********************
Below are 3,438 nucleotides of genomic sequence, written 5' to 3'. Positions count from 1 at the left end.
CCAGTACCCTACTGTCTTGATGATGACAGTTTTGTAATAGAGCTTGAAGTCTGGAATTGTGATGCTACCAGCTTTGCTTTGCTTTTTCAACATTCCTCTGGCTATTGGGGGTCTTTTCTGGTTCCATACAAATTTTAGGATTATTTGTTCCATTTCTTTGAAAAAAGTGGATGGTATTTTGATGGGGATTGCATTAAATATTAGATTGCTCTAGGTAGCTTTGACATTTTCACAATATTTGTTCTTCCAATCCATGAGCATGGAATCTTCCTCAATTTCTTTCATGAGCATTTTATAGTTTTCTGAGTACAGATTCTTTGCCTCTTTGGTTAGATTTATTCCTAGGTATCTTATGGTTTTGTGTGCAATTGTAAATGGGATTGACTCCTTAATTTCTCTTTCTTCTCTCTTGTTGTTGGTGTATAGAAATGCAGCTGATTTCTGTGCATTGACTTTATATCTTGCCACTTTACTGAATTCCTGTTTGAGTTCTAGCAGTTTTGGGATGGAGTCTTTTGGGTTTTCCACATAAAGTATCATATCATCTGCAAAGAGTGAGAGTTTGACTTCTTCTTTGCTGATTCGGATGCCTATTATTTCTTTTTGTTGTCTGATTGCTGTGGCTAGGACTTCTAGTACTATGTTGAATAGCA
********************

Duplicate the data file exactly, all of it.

Below are 3,438 nucleotides of genomic sequence, written 5' to 3'. Positions count from 1 at the left end.
CCAGTACCCTACTGTCTTGATGATGACAGTTTTGTAATAGAGCTTGAAGTCTGGAATTGTGATGCTACCAGCTTTGCTTTGCTTTTTCAACATTCCTCTGGCTATTGGGGGTCTTTTCTGGTTCCATACAAATTTTAGGATTATTTGTTCCATTTCTTTGAAAAAAGTGGATGGTATTTTGATGGGGATTGCATTAAATATTAGATTGCTCTAGGTAGCTTTGACATTTTCACAATATTTGTTCTTCCAATCCATGAGCATGGAATCTTCCTCAATTTCTTTCATGAGCATTTTATAGTTTTCTGAGTACAGATTCTTTGCCTCTTTGGTTAGATTTATTCCTAGGTATCTTATGGTTTTGTGTGCAATTGTAAATGGGATTGACTCCTTAATTTCTCTTTCTTCTCTCTTGTTGTTGGTGTATAGAAATGCAGCTGATTTCTGTGCATTGACTTTATATCTTGCCACTTTACTGAATTCCTGTTTGAGTTCTAGCAGTTTTGGGATGGAGTCTTTTGGGTTTTCCACATAAAGTATCATATCATCTGCAAAGAGTGAGAGTTTGACTTCTTCTTTGCTGATTCGGATGCCTATTATTTCTTTTTGTTGTCTGATTGCTGTGGCTAGGACTTCTAGTACTATGTTGAATAGCA